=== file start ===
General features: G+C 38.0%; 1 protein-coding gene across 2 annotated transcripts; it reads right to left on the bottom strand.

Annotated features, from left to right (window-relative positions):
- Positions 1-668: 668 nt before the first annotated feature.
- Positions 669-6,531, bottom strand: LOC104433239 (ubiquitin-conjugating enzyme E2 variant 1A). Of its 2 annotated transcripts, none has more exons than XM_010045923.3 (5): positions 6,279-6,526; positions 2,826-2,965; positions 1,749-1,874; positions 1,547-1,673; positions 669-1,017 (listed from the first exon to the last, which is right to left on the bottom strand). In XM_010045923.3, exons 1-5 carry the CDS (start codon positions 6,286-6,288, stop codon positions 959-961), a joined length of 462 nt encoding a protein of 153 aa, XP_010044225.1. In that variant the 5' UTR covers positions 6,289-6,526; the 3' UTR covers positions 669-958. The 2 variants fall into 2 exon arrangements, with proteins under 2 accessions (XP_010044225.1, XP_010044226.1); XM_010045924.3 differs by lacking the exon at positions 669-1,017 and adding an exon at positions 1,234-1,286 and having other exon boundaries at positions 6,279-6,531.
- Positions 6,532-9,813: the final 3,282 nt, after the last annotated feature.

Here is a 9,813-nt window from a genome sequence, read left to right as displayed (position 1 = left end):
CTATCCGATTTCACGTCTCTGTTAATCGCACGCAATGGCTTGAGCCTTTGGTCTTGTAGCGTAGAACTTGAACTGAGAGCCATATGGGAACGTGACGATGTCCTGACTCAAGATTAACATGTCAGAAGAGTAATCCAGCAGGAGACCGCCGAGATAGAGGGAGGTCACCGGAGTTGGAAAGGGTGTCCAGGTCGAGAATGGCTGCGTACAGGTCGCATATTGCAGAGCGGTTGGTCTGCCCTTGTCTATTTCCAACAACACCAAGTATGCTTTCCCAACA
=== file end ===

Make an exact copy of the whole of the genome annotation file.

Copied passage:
General features: G+C 38.0%; 1 protein-coding gene across 2 annotated transcripts; it reads right to left on the bottom strand.

Annotated features, from left to right (window-relative positions):
- Positions 1-668: 668 nt before the first annotated feature.
- Positions 669-6,531, bottom strand: LOC104433239 (ubiquitin-conjugating enzyme E2 variant 1A). Of its 2 annotated transcripts, none has more exons than XM_010045923.3 (5): positions 6,279-6,526; positions 2,826-2,965; positions 1,749-1,874; positions 1,547-1,673; positions 669-1,017 (listed from the first exon to the last, which is right to left on the bottom strand). In XM_010045923.3, exons 1-5 carry the CDS (start codon positions 6,286-6,288, stop codon positions 959-961), a joined length of 462 nt encoding a protein of 153 aa, XP_010044225.1. In that variant the 5' UTR covers positions 6,289-6,526; the 3' UTR covers positions 669-958. The 2 variants fall into 2 exon arrangements, with proteins under 2 accessions (XP_010044225.1, XP_010044226.1); XM_010045924.3 differs by lacking the exon at positions 669-1,017 and adding an exon at positions 1,234-1,286 and having other exon boundaries at positions 6,279-6,531.
- Positions 6,532-9,813: the final 3,282 nt, after the last annotated feature.

Here is a 9,813-nt window from a genome sequence, read left to right as displayed (position 1 = left end):
CTATCCGATTTCACGTCTCTGTTAATCGCACGCAATGGCTTGAGCCTTTGGTCTTGTAGCGTAGAACTTGAACTGAGAGCCATATGGGAACGTGACGATGTCCTGACTCAAGATTAACATGTCAGAAGAGTAATCCAGCAGGAGACCGCCGAGATAGAGGGAGGTCACCGGAGTTGGAAAGGGTGTCCAGGTCGAGAATGGCTGCGTACAGGTCGCATATTGCAGAGCGGTTGGTCTGCCCTTGTCTATTTCCAACAACACCAAGTATGCTTTCCCAACA